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Is complete honesty in an in-book relationship beneficial?

Is complete honesty in an in-book relationship beneficial?

Here’s something most authors are tired of hearing: conflict drives the plot. What causes conflict? A difference of values, processes, rights, power, and interests. Information or lack thereof creates conflict. I’ll provide some examples from my romances.  

In Jaded Hearts, Ruthanna travels to meet someone she’s met through a mail order bride agency. Her intentions are honest. She will marry Bertram if they get along. However, she’s not fully honest with him (withholds information) as to why she chose to move to Prosper, Alberta. Bertram and Ruthanna get to know one another and more information comes to light about their respective pasts. Sometimes more information leads to a resolution, other times more information leads to conflict. Both romantic and non-romance plots are resolved when all information comes to light.  

In The Ninth Star, the characters are honest with one another from the start. Each has a sense of the other’s family background, work history, and place in the village. However, information on the driver of historical events is slowly uncovered (discovered) throughout the book. Only when information on different supernatural phenomena is combined, can the characters resolve the main non-romance plot.  

In The Game Warden’s Match, Mirabelle has some secrets she keeps to herself about her previous relationships. Those secrets are extremely humiliating to her and by withholding them, she is jeopardizing her relationship with James. Only after she shares her secrets with James does her romance with him flourish. For the mystery plot, there are many secrets James and Mirabelle must first detect then unravel to solve the crime.  

Whether you’re writing a romance or a non-romance, honesty is required on the part of the main character. Change and character growth are dependent on honesty. Without honesty, the character is cheated from making an independent decision. Conflict drives the plot, but the plot is dependent on active and engaged characters that lead to some form of transformation (particularly in romance). If there is dishonesty (or intentional withholding of information), then the other characters are robbing the main character of agency. Without agency, the main character lacks the independence to drive the plot.  

In a romance, the goal is to have complete honesty between the characters. Honesty is the foundation for the relationship (eventually) and the basis of the transformation that ensures the characters will both have their happily ever afters.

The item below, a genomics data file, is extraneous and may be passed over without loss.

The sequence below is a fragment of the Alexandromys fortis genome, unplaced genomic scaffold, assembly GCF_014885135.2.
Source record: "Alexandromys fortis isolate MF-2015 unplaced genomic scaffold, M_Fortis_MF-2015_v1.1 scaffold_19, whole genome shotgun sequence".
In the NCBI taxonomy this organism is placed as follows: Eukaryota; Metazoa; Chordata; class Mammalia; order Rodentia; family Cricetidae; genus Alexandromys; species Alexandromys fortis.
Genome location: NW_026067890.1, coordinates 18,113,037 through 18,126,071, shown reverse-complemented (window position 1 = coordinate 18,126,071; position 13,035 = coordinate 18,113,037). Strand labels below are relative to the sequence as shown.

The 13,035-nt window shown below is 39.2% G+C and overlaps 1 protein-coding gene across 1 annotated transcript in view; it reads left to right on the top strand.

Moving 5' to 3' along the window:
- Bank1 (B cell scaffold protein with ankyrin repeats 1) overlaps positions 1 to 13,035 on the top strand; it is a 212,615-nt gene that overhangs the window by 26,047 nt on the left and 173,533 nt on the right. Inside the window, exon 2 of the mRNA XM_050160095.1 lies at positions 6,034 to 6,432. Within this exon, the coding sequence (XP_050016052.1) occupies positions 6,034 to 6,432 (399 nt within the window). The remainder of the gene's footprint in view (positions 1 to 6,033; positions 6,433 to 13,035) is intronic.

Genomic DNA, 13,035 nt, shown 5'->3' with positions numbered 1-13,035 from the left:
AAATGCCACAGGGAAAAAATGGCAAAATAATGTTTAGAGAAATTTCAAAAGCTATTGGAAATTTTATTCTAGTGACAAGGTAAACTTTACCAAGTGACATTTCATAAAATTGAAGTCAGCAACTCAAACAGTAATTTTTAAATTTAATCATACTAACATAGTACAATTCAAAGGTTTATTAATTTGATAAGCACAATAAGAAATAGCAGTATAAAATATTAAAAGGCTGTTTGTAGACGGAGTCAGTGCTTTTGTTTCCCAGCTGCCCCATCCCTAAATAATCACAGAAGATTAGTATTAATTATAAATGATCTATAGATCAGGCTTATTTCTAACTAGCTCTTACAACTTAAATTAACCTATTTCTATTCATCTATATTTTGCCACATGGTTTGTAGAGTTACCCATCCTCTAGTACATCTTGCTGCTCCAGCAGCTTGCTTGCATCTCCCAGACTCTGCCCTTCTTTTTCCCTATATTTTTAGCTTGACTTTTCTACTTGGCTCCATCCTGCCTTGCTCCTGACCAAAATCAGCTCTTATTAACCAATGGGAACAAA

Honesty is dependent on information (more information or new information). There’s a tipping point where the main character decides to do things differently. More information comes in different forms. The main character may witness the tragic death of a friend, they may overheard a conversation about what really happened that fateful day, or they may finally get the truth from a parent. Whatever the source of new information, it will lead to a change of decisions.  

There’s an idiom: people relive / encounter the same problems over and over again until they learn and act differently. It’s the same with your characters. They will face the same problems over and over again until they make a decision to act differently. Don’t have some other character make that decision for your characters. Give your characters agency by increasing their self-honesty and the honesty of those around them. With more information, with more accurate information, your main character will be able to grow.  

Honesty is the best policy, and it applies to characters as well. Honesty can be a source of conflict as much as it can be source of growth. Don’t deprive your characters of making hard choices by lying to themselves and others. It’s easy to hide, keep quiet, and stay in the same miserable place. It takes courage and grit and growth to deal with past wrongs, address sticky points in a relationship, and stand up for one’s self.  

Honesty sometimes hurts, but it is needed for growth.

Thank you @DNemmly for the topic suggestion. The graphic is from geralt on Pixabay

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